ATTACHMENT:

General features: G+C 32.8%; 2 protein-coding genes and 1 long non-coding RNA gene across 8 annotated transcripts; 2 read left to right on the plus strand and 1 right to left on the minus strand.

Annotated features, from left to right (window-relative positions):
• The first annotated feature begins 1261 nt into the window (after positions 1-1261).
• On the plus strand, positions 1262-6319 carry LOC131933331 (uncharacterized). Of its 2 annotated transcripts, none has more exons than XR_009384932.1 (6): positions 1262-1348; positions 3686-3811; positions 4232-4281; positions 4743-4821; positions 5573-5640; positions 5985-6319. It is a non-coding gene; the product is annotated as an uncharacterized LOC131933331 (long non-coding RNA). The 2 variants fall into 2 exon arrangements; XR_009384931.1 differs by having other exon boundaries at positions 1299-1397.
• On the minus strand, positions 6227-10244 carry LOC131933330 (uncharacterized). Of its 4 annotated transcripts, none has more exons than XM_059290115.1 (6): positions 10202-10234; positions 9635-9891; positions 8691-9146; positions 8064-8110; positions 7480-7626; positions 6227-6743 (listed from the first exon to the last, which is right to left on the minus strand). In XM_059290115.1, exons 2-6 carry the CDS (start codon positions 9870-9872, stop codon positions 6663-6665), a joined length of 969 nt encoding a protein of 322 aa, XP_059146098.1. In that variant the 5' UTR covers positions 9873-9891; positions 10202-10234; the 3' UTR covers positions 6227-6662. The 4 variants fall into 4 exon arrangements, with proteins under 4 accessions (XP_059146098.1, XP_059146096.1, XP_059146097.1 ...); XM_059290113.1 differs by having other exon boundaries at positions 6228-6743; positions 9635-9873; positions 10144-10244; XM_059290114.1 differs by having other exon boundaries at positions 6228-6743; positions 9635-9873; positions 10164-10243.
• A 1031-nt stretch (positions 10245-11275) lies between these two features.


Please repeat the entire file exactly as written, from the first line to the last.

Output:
General features: G+C 32.8%; 2 protein-coding genes and 1 long non-coding RNA gene across 8 annotated transcripts; 2 read left to right on the plus strand and 1 right to left on the minus strand.

Annotated features, from left to right (window-relative positions):
• The first annotated feature begins 1261 nt into the window (after positions 1-1261).
• On the plus strand, positions 1262-6319 carry LOC131933331 (uncharacterized). Of its 2 annotated transcripts, none has more exons than XR_009384932.1 (6): positions 1262-1348; positions 3686-3811; positions 4232-4281; positions 4743-4821; positions 5573-5640; positions 5985-6319. It is a non-coding gene; the product is annotated as an uncharacterized LOC131933331 (long non-coding RNA). The 2 variants fall into 2 exon arrangements; XR_009384931.1 differs by having other exon boundaries at positions 1299-1397.
• On the minus strand, positions 6227-10244 carry LOC131933330 (uncharacterized). Of its 4 annotated transcripts, none has more exons than XM_059290115.1 (6): positions 10202-10234; positions 9635-9891; positions 8691-9146; positions 8064-8110; positions 7480-7626; positions 6227-6743 (listed from the first exon to the last, which is right to left on the minus strand). In XM_059290115.1, exons 2-6 carry the CDS (start codon positions 9870-9872, stop codon positions 6663-6665), a joined length of 969 nt encoding a protein of 322 aa, XP_059146098.1. In that variant the 5' UTR covers positions 9873-9891; positions 10202-10234; the 3' UTR covers positions 6227-6662. The 4 variants fall into 4 exon arrangements, with proteins under 4 accessions (XP_059146098.1, XP_059146096.1, XP_059146097.1 ...); XM_059290113.1 differs by having other exon boundaries at positions 6228-6743; positions 9635-9873; positions 10144-10244; XM_059290114.1 differs by having other exon boundaries at positions 6228-6743; positions 9635-9873; positions 10164-10243.
• A 1031-nt stretch (positions 10245-11275) lies between these two features.